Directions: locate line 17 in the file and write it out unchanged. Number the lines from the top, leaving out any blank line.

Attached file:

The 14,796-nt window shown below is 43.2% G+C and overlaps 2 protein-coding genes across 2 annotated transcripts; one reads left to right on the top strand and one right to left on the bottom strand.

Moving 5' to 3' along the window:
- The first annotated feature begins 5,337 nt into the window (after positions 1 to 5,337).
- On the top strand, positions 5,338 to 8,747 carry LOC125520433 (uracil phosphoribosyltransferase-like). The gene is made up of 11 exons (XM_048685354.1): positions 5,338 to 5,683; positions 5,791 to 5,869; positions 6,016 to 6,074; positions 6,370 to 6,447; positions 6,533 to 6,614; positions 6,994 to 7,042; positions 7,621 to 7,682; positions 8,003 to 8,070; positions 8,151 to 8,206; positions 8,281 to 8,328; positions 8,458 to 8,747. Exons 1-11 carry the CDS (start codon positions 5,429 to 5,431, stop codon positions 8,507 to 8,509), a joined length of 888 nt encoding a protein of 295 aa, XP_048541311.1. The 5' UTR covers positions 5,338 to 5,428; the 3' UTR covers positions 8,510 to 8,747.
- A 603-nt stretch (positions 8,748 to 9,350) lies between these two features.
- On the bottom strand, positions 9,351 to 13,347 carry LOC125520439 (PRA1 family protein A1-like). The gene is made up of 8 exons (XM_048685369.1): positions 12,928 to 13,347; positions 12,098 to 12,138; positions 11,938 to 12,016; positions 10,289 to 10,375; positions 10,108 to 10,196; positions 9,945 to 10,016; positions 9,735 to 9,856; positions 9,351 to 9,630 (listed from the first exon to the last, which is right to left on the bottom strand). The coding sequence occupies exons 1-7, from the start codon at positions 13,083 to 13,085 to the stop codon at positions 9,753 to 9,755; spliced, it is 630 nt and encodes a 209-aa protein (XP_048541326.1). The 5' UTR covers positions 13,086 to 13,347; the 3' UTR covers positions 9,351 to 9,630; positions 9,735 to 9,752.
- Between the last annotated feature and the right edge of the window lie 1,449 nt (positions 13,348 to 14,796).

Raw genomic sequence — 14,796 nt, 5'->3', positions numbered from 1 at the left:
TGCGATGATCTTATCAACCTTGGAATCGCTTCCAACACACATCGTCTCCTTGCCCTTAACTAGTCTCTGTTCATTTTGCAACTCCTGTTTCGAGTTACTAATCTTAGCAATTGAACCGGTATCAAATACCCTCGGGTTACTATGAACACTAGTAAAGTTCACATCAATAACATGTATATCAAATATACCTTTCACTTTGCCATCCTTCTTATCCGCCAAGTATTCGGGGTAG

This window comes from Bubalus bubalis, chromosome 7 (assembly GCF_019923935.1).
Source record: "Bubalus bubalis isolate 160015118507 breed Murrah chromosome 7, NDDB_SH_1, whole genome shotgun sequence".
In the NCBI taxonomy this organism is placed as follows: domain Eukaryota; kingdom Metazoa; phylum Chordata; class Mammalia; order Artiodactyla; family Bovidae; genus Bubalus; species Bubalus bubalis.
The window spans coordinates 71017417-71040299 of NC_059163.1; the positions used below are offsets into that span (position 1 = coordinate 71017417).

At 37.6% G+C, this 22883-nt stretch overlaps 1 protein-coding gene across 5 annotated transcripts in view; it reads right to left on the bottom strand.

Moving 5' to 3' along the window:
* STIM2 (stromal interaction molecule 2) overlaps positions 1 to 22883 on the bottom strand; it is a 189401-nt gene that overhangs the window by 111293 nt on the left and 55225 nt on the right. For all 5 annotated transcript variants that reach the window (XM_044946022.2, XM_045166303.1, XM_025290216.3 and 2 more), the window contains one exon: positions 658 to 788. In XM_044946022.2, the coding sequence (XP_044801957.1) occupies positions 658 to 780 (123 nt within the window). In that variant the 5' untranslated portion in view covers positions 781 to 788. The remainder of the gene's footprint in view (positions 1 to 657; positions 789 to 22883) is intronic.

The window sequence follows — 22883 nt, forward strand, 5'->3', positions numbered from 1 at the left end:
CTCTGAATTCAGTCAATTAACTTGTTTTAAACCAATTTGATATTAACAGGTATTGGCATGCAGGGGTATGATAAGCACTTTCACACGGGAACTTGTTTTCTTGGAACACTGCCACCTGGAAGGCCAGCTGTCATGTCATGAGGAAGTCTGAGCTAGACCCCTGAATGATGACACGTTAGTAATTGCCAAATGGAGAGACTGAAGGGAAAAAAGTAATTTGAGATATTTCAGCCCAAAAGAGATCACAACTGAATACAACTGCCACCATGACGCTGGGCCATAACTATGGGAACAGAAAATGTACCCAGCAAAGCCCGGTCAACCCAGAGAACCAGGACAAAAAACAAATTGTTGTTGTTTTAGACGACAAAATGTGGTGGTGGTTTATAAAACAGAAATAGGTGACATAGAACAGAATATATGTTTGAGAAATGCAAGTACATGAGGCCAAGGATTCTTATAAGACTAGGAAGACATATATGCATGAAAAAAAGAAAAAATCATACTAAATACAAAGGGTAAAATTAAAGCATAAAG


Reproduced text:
The window sequence follows — 22883 nt, forward strand, 5'->3', positions numbered from 1 at the left end: